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Hungary puts energy on top of EU list

disclaimer: image is for illustration purposes only
by Stefan Nicola
Berlin (UPI) Jan 5, 2011
Hungary has put energy on the top of its list of issues to be tackled during the country's turn at the rotating EU presidency.

The center-right government of Prime Minister Viktor Orban will organize its first EU summit Feb. 4 as the holder of the presidency and energy issues are set to feature most prominently.

The meeting comes only a few months after the European Commission tabled its energy strategy, which includes ambitious plans to modernize the pan-European electricity and fossil fuel grids.

Hungary is eager to back that strategy as it wants power but mainly gas connections to its western and southern neighbors. Budapest plans to launch informal talks this and next month to have EU energy ministers endorse the EU's 2020 energy mix and infrastructure priorities at a Feb. 28 meeting, news Web site Euractiv.com reports.

Another key document Budapest aims to push during its six-month presidency is the European Union's updated Energy Efficiency Action Plan, to be unveiled by the commission in March. The Hungarian EU presidency would like to see the plan endorsed during the second meeting of EU energy ministers in June.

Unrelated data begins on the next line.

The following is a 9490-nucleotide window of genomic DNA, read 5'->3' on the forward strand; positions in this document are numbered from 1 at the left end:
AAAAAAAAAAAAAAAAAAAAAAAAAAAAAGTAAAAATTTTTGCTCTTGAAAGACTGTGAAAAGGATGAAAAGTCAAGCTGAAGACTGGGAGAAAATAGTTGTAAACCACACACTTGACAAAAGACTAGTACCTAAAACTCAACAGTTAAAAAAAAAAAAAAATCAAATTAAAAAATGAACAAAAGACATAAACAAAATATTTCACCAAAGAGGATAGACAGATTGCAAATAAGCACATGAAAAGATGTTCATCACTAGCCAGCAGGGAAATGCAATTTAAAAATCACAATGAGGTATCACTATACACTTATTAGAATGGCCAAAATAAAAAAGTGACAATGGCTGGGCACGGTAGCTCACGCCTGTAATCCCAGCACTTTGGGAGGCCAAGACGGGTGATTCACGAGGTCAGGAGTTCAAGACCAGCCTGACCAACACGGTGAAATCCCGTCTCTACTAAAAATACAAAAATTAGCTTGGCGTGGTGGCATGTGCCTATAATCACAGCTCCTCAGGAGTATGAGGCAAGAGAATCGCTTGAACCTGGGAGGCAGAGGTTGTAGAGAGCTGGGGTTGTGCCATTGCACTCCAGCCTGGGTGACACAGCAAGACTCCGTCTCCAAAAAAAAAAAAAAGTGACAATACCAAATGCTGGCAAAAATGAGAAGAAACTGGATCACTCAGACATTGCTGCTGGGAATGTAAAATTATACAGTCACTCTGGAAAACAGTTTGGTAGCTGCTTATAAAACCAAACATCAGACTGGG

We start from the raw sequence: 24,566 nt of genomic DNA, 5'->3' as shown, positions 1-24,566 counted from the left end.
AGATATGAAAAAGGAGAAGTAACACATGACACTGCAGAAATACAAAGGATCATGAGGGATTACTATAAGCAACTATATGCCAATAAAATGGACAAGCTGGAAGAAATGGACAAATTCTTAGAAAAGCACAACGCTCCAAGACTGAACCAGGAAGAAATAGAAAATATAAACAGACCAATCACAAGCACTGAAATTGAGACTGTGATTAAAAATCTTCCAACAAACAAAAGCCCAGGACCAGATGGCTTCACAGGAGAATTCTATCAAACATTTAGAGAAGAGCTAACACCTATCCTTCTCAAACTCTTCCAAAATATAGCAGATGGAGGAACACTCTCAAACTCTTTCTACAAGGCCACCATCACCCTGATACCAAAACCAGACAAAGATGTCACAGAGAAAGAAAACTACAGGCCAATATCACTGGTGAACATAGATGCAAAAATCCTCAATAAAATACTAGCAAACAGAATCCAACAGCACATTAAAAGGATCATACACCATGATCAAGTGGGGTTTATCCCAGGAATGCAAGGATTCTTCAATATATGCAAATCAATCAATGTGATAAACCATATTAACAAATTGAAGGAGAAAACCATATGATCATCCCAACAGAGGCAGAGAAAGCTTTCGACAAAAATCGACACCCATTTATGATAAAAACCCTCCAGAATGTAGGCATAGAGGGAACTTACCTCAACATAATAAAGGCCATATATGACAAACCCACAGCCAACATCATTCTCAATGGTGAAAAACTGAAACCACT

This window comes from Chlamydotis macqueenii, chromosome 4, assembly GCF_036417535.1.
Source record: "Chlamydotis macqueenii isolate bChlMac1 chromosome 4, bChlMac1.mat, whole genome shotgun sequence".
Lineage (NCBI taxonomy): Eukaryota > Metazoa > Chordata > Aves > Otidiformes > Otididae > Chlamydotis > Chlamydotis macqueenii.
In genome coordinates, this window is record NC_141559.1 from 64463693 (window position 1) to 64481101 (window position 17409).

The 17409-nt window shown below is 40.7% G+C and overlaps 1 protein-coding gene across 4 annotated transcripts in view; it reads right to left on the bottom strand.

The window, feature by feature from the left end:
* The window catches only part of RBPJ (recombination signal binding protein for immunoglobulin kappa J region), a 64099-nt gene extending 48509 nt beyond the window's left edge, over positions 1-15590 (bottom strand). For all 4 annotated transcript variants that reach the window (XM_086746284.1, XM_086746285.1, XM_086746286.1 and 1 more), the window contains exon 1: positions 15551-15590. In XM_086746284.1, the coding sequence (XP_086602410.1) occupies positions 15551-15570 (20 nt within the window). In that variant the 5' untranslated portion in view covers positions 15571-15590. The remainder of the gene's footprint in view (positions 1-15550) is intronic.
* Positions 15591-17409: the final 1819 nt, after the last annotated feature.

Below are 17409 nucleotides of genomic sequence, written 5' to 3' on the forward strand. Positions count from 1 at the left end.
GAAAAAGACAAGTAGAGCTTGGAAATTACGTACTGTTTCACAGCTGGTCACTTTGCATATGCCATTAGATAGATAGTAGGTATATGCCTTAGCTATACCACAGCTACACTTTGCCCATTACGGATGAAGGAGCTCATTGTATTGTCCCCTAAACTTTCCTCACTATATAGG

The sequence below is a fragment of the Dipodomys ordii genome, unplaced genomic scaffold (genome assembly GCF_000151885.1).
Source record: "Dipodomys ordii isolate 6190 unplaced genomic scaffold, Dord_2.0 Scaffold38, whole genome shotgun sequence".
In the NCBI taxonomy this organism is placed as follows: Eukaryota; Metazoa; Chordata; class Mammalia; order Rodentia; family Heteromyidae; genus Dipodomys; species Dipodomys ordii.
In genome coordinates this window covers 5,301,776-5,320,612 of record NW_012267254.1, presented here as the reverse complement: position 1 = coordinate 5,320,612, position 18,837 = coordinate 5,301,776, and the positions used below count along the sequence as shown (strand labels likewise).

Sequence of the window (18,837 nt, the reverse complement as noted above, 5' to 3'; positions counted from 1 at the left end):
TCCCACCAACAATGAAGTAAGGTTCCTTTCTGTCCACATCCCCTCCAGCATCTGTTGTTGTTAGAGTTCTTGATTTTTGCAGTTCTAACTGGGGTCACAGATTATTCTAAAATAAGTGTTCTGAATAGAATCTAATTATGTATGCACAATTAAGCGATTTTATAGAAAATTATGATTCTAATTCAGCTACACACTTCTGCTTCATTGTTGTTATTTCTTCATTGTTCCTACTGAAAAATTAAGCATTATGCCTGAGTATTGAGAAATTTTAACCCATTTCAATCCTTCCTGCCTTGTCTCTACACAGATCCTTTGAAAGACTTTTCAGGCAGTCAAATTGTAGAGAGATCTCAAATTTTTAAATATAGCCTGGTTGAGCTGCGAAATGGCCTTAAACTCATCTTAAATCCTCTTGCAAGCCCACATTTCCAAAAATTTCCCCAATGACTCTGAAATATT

When it comes to its domestic energy mix, Hungary is dependent on Russian natural gas deliveries and domestic generation of nuclear power. The four reactors at the Paks plant in central Hungary accounts for roughly 40 percent of the domestic power generation. The government has mulled the idea to modernize and expand the Soviet-built reactors with Russian help.

While in opposition, Orban's Fidesz party heavily criticized the Socialist government for teaming too closely with Russia on energy issues, mainly the Russian-backed gas pipeline project South Stream.

Yet since in office, the Orban government has acted surprisingly pragmatic in its energy relations with Russia, says Kai-Olaf Lang, a Hungary expert at the German Institute for International and Security Affairs, a Berlin think tank.

"After a recent trip to Moscow, Orban adopted pretty much the policy of his predecessor," Lang told United Press International in a telephone interview Wednesday. "He now says he wants South Stream as well as Nabucco," the European-backed competitor pipeline.

Hungary hopes it can use its EU presidency by pushing domestic utility MOL, the largest oil and gas company in Hungary, into a "central European champion," Lang said, thus increasing its clout in the development of the regional energy sector.

The government also indicated that it's interested in joining the Azerbaijan-Georgia-Romania Interconnector, a scheme to import natural gas from Azerbaijan via the Black Sea to an liquefied natural gas terminal in Romania and then on to central Europe.

"This all shows that Hungary has a genuine interest in pushing energy diversification within central Europe," Lang said.

After Hungary's push for national and inner-European energy issues, Poland, which takes over the EU presidency in the second half of 2011, will focus on energy foreign policy and security issues.



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